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Tuesday, March 10, 2009

"Passport Misplaced?"

My husband is an adult. He was an adult before I was born. Then, (I am told), as now, he could not be relied upon to pay attention to important details like where he puts his passports. The plural is deliberate. We are currently re-ordering French and U.S. passports for him!
This is not the first time. A year or two ago, before we attained our citizenship, we had precious documents called green-cards. Not green, these drivers-licence sized laminated "resident alien" cards permitted us to travel to Europe and back. They must be shown to airlines at check-in to prove that we would be granted entry upon arrival in the U.S. No green-cardee, no takee offee!
Mr. Jet-Set arrived at Charles de Gaule airport and entered the line to check in at Air France for the long flight home to San Francisco. An employee verified his ticket, passport and green-card and he took his place with the other shuffling economy travelers, inching towards their destination.
75ft of zig-zagging between the barriers and it was his turn to heave his suitcase onto the scale and plop down his travel documents one more time. "Et votre carte verte, Monsieur?" "And your Green Card, Sir?" "I just gave it to you", he replies. "But I don't see it, Monsieur".
There was much searching. The poor check-in agent truly began to believe it must be her fault. (She doesn't know what I know). Men with tools were called to dismantle the scale and moving belt that takes luggage away. A long lost Mont-Blanc pen was retrieved but no green-card. The agent tried not to be too happy about her good luck in the face of this inconvenienced traveler.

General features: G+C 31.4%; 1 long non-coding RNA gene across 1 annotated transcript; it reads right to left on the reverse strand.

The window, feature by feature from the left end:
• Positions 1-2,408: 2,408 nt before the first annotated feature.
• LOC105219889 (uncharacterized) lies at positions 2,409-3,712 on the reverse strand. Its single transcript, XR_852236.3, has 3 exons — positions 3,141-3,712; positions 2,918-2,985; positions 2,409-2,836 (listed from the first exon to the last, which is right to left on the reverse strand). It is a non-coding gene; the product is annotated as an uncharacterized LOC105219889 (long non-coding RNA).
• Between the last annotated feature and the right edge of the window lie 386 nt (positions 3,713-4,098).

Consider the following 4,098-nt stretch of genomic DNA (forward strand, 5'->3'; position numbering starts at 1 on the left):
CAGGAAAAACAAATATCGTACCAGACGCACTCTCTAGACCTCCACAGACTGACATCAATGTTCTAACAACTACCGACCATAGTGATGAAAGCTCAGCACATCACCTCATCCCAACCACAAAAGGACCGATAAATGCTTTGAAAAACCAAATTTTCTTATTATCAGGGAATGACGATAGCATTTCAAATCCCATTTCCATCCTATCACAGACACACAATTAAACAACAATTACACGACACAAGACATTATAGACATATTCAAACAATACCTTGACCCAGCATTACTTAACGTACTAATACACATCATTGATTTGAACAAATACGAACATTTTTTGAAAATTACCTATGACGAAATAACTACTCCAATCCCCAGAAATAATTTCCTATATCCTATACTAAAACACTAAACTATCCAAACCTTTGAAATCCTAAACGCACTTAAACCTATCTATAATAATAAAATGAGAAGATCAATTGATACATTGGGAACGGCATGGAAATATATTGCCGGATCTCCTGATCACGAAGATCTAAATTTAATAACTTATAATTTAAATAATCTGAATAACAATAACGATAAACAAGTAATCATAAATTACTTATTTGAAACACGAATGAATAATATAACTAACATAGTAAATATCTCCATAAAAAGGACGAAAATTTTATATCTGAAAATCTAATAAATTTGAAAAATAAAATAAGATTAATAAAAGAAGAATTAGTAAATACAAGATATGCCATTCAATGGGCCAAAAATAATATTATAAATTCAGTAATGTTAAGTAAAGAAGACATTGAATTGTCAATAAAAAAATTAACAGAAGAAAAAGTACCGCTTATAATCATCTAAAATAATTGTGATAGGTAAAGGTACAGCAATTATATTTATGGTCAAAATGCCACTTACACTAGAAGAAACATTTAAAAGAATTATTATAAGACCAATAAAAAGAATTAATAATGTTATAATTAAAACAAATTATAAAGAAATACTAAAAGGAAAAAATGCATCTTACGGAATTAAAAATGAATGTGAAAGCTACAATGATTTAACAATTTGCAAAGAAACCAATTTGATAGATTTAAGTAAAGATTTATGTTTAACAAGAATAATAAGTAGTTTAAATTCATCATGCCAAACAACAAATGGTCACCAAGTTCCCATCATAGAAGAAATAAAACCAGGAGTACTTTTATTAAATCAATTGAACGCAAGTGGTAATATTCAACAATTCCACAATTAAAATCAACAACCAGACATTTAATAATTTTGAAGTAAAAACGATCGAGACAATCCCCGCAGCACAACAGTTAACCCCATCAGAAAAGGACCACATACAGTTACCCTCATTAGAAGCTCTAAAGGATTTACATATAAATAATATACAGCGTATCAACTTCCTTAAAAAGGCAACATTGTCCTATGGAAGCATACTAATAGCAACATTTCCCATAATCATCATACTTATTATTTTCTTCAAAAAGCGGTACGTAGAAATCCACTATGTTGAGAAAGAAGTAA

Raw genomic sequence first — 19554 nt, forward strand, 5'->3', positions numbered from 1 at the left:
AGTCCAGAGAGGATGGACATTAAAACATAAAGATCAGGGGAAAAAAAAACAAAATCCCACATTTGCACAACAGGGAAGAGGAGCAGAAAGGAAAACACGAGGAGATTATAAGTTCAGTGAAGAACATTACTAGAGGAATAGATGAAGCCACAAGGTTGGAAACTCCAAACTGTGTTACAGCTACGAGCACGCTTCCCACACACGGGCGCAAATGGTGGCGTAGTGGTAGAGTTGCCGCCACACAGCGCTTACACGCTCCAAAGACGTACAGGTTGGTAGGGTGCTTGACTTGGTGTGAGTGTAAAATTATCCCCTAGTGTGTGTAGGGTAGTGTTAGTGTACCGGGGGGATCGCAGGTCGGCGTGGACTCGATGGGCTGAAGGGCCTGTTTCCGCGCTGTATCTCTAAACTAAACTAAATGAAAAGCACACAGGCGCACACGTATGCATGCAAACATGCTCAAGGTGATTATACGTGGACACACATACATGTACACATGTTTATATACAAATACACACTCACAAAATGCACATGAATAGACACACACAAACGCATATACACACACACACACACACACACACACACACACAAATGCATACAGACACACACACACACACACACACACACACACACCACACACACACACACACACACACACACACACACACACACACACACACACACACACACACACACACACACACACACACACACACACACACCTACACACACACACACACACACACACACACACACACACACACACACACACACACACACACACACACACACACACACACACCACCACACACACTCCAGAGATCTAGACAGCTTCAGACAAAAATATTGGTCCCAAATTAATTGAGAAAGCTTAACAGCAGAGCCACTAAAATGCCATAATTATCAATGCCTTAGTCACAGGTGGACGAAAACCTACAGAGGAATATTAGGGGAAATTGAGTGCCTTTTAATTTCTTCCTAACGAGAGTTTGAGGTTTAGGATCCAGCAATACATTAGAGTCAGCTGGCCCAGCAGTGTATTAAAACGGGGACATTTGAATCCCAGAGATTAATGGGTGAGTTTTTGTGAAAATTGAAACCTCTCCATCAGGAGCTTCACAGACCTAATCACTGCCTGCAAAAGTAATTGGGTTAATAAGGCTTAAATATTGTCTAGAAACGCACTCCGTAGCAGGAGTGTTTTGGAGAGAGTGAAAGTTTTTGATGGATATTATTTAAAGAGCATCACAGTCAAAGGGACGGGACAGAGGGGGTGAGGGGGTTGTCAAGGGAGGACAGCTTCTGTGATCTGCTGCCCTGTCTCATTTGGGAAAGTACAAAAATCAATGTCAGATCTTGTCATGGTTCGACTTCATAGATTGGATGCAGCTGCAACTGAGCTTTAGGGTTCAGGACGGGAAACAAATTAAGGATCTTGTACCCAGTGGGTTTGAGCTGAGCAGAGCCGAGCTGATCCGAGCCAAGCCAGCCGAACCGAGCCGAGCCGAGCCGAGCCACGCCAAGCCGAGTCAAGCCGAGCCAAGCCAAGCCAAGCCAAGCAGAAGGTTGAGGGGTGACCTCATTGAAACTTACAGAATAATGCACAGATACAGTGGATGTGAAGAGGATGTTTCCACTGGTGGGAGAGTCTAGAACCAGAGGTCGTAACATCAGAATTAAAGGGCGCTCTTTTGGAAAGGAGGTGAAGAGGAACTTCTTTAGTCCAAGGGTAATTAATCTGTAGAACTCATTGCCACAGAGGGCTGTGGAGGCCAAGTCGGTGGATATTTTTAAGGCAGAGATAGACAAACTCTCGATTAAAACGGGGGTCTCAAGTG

Mr. Jet-Set is faced with a return into the center of Paris to the U.S. Embassy on a Friday before a three day weekend. He retrieves his rental car, so recently returned, and sets off towards the City. He is the only person I know who chooses to drive to get around Paris.
He gets there before noon and takes a number and a seat to await his turn to be helped. Time ticks by and he makes the only decision possible: time for lunch! He exits the Embassy and goes off to find a restaurant. Returning replete and with a small espresso jolt to keep him awake he again sits down to wait.
There are help-windows for mere mortals and there are windows for consular officials. By 4pm he has his eye on a graciously attractive young Mademoiselle at the consular level. He pleads his case, dredging up a charming persona I have not encountered in decades. She takes pity and hurries through the forms for an emergency entry document. At 4:45 she is done. All that remains is to pay a small ransom and he will have a happy ending. But wait...the sole cashier has left early.
Thank goodness for cell phones and the fact that they really wanted to get rid of my husband that day, without the possibility that he would return the next week. The cashier was already on the ring-road headed off for R & R. It takes a while for him to reroute and return. Everyone has left and all is quiet. There remains my Jet-Setting Liability, the Consular-Section charmer and a Marine guard at the door.
Finally all is in order and as my husband leaves the Marine practically genuflects. After all, this man must be someone truly important to have created such drama.
Hubby made it home to me the next day. A day late and several dollars short.